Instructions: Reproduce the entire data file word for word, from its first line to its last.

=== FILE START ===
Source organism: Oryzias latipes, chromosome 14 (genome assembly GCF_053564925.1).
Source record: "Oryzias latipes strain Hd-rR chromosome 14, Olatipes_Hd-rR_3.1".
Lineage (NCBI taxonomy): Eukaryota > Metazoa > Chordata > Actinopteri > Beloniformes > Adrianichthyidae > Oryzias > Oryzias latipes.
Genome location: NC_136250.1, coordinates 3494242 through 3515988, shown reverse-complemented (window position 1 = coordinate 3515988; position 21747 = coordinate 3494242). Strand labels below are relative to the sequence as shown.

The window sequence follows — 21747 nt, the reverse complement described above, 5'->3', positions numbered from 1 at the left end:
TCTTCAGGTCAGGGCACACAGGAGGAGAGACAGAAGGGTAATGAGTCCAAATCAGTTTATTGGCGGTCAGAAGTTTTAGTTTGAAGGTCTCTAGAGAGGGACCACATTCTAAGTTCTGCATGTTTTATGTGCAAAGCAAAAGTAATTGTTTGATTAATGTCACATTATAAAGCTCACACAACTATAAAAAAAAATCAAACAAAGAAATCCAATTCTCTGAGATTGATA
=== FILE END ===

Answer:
Source organism: Oryzias latipes, chromosome 14 (genome assembly GCF_053564925.1).
Source record: "Oryzias latipes strain Hd-rR chromosome 14, Olatipes_Hd-rR_3.1".
Lineage (NCBI taxonomy): Eukaryota > Metazoa > Chordata > Actinopteri > Beloniformes > Adrianichthyidae > Oryzias > Oryzias latipes.
Genome location: NC_136250.1, coordinates 3494242 through 3515988, shown reverse-complemented (window position 1 = coordinate 3515988; position 21747 = coordinate 3494242). Strand labels below are relative to the sequence as shown.

The window sequence follows — 21747 nt, the reverse complement described above, 5'->3', positions numbered from 1 at the left end:
TCTTCAGGTCAGGGCACACAGGAGGAGAGACAGAAGGGTAATGAGTCCAAATCAGTTTATTGGCGGTCAGAAGTTTTAGTTTGAAGGTCTCTAGAGAGGGACCACATTCTAAGTTCTGCATGTTTTATGTGCAAAGCAAAAGTAATTGTTTGATTAATGTCACATTATAAAGCTCACACAACTATAAAAAAAAATCAAACAAAGAAATCCAATTCTCTGAGATTGATA